- the fall or release from a height of any plant, substance or thing
- the collapse, overturning, failure or malfunction of, or damage to, any plant that is required to be authorised for use in the Work Health and Safety Regulation 2011 (the Regulation)
- the collapse or partial collapse of a structure
- the collapse or failure of an excavation or of any shoring supporting an excavation
- the inrush of water, mud or gas in workings, in an underground excavation or tunnel
- the interruption of the main system of ventilation in an underground excavation or tunnel
- another event prescribed in the Regulation
What is a dangerous occurrence?
Reporting of a dangerous occurrence under the Dangerous Substances Act 2004 must be made if;
- a person in control of premises believes there is a substantial likelihood of a dangerous occurrence happening at the premises; or
- there is a dangerous occurrence as defined under the Act.
A dangerous occurrence includes:
- an incident causing or creating a substantial risk of:
- death or serious harm to a person, whether at the premises or elsewhere
- substantial damage to property or the environment, whether at the premises or elsewhere
- anything declared by regulation to be a dangerous occurrence
- any other incident involving a serious and immediate risk of anything mentioned above
Examples of dangerous occurrences include:
- a spill or other loss of containment of a dangerous substance
- an uncontrolled emission of a dangerous substance
- a fire, explosion or release of energy
What information will be requested?
A clear description of the incident with as much detail as possible will help WorkSafe ACT assess whether or not the incident is notifiable and the need for a follow-up investigation by WorkSafe ACT.
Where insufficient details are provided in a telephone notification, WorkSafe ACT may contact the notifier if further information is required. All work health and safety regulators have agreed that the following information should be collected as a minimum at the point of incident notification:
- nomination of the type of notifiable incident such as death, serious injury or illness, or dangerous incident
- incident address, date and time
- details that describe the specific location of the notifiable incident such as section of the warehouse or the particular piece of equipment that the incident involved to assist instructions about site disturbance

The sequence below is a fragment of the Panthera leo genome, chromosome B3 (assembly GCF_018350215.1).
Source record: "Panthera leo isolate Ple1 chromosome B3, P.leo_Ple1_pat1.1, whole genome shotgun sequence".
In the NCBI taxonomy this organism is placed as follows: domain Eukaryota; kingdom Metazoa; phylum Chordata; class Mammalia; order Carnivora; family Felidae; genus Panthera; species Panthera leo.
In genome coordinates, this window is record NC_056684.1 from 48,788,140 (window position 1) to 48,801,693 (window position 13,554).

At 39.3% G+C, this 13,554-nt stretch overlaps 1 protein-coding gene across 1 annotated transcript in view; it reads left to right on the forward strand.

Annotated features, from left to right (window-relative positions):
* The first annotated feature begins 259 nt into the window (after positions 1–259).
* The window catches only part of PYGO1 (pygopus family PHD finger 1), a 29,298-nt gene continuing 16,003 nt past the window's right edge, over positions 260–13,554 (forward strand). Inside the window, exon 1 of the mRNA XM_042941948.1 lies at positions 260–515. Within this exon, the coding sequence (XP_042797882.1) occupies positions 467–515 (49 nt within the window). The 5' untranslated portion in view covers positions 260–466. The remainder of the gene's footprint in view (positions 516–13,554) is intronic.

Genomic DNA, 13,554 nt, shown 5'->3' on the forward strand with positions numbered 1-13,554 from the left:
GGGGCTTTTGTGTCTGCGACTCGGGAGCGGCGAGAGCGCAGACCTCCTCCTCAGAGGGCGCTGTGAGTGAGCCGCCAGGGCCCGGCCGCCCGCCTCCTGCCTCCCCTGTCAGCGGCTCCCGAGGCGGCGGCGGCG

- description of the notifiable incident
- injured person's name, salutation, date of birth, address and contact number
- injured person's occupation
- relationship of the injured person to the entity notifying
- description of serious injury or illness
- initial treatment of serious injury or illness
- where the patient has been taken for treatment (if applicable)
- legal and trading name of the person conducting a business or undertaking
- business address (if different from incident address), ABN/ACN and contact details (including phone number and email);
- action taken or intended to be taken (if any) to prevent recurrence
- notifyee's name, salutation, contact phone number and position at workplace
- name, phone number and position of person to contact for further information (if different from above)
All of this information may not be available at the time of notification. If this is the case you must still immediately notify WorkSafe ACT and provide the information you have. The rest of the information will still be collected at a later time.
Upgrading a notification
If a notifiable incident escalates from a serious illness or injury to a death, the person conducting a business or undertaking must provide separate notification to WorkSafe ACT immediately after becoming aware that the person has died.